The Second Battle of New Orleans

By

As the last of the evacuees from New Orleans settle into shelters, the levees are plugged and the water begins to recede, what is being revealed is not the tens of thousands of dead bodies predicted for the past two weeks but some of the most inaccurate reporting of a major news story in memory. While the mainstream media has been climbing all over itself trying to find ways to tie George Bush to the New Orleans disaster, it might be better served trying to figure out how they could have so uncritically accepted a body count from New Orleans that could easily be ten or more times the actual number.

As the days passed and the body count in New Orleans stayed in triple digits, shouldn't some of the talking heads at the major networks or the pundits at the national newspapers have begun to ask themselves where were all the bodies?  Before self—appointing itself the role of discovering all the failures of the Bush administration in the ongoing national disaster, perhaps they should try to account for how they could have spent so much time informing the American people of a catastrophic loss of life that never occurred. Much of the public perception of governmental incompetence and failure in the relief effort was based on their vastly exaggerated projected body count.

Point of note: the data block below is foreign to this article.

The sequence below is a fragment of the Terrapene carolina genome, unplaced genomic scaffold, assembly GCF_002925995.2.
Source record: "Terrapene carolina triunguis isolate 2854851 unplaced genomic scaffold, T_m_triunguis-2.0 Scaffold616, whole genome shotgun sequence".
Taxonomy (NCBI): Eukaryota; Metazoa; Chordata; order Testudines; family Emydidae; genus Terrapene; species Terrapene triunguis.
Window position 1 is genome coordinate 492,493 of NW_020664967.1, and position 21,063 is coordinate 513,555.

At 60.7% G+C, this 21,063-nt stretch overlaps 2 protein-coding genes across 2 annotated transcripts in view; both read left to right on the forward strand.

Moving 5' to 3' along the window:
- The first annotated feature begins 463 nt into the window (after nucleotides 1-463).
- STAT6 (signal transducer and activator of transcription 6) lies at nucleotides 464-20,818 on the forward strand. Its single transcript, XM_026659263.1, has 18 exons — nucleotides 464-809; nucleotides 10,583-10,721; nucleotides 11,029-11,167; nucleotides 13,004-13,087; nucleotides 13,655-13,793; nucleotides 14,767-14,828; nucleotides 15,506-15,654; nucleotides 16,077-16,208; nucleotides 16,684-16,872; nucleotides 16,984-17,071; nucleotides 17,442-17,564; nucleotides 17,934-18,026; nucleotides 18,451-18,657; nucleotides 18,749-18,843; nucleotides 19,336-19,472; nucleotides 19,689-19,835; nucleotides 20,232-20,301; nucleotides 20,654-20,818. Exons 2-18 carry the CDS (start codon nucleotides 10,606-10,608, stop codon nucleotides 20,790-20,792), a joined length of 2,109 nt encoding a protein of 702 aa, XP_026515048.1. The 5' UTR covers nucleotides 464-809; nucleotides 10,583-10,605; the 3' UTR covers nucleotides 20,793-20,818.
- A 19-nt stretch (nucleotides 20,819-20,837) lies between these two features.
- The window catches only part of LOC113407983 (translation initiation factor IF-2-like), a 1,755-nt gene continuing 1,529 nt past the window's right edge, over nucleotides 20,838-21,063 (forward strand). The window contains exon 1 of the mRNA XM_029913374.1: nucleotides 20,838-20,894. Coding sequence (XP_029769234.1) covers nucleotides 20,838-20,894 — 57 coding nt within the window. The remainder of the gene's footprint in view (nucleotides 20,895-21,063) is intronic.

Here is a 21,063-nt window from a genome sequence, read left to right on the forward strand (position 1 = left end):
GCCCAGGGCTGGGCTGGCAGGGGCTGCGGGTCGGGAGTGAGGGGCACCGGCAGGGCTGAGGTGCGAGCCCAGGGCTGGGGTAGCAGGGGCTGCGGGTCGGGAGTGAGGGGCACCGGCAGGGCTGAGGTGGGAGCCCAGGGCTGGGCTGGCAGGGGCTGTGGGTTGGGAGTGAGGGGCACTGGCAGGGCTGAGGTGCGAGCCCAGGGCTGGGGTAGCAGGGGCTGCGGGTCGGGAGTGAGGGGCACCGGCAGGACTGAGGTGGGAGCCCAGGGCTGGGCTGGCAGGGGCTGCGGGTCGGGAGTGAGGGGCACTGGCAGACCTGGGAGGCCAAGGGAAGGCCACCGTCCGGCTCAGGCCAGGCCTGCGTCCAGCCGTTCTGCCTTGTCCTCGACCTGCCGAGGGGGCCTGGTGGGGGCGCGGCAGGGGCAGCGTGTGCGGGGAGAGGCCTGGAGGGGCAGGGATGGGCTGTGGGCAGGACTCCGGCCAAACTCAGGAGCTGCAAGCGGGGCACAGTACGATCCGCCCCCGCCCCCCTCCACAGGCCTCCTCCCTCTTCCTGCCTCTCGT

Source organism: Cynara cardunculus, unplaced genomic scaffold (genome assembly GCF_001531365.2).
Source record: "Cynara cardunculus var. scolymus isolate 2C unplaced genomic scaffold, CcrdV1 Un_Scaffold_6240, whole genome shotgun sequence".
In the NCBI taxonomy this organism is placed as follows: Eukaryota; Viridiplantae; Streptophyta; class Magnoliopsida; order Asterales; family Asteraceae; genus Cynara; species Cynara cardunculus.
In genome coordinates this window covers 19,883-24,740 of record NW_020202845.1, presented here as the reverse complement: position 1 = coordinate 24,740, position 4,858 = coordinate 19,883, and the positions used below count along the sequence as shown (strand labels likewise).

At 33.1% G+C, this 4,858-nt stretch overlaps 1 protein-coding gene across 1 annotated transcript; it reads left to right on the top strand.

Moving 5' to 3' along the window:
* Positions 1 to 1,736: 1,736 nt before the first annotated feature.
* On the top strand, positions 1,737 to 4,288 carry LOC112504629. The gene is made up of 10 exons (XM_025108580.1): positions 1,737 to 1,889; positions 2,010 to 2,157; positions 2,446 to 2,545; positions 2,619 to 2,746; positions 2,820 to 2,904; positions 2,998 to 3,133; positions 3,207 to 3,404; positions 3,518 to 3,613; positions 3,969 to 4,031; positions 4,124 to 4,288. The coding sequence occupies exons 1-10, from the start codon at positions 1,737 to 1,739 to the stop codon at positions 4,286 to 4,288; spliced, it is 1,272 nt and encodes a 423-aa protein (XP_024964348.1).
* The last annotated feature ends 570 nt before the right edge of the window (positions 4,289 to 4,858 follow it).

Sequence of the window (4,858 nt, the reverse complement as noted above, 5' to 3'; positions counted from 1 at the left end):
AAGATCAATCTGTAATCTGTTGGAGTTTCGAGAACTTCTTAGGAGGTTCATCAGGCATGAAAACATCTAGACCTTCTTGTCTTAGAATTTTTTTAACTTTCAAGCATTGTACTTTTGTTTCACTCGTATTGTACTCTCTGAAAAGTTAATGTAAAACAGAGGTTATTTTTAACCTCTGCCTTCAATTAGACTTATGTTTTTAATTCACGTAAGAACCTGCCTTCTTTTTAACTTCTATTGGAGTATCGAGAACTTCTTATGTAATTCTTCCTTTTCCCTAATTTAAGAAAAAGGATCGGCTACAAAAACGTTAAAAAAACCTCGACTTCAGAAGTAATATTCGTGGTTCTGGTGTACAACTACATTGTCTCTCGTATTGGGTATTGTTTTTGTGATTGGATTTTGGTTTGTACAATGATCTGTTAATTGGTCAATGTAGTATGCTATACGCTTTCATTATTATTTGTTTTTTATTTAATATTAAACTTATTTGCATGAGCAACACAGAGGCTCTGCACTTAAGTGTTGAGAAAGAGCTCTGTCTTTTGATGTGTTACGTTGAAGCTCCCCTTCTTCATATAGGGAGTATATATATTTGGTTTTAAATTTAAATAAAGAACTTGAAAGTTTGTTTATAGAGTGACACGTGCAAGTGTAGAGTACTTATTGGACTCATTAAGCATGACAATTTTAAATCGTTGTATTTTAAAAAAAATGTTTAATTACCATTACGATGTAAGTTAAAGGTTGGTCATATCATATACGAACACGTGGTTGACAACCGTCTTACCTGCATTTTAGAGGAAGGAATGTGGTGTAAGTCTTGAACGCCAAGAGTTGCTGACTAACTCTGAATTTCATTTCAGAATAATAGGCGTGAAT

The media filtered what they were reporting through their preconceived political biases and racial stereotypes and emphasized those stories that re—enforced their preconceptions. From the outset, the TV reporters started talking about two disasters: the natural disaster which was caused by the hurricane and the man—made disaster which happened in New Orleans, the blame for which was laid at the hands of George Bush. According to the script, the tragedy of the original hit from the hurricane was turned into a human catastrophe by the failure of the federal government to respond in an effective and timely manner. The levees gave way because Bush had refused to authorize the money to upgrade them, the National Guard was unavailable because they had all been sent to Iraq, the federal government didn't respond quickly because it would have interfered with Bush's vacation, the hurricane was the result of global warming, which of course was caused by the Bush Administration sacrifice of the environment for the profit of Bush's cronies, the indifference to the suffering of the people in the region was due to Bush's lack of concern for those who are black or poor, the inefficiency in the relief effort was due to the appointment of unqualified friends and supporters.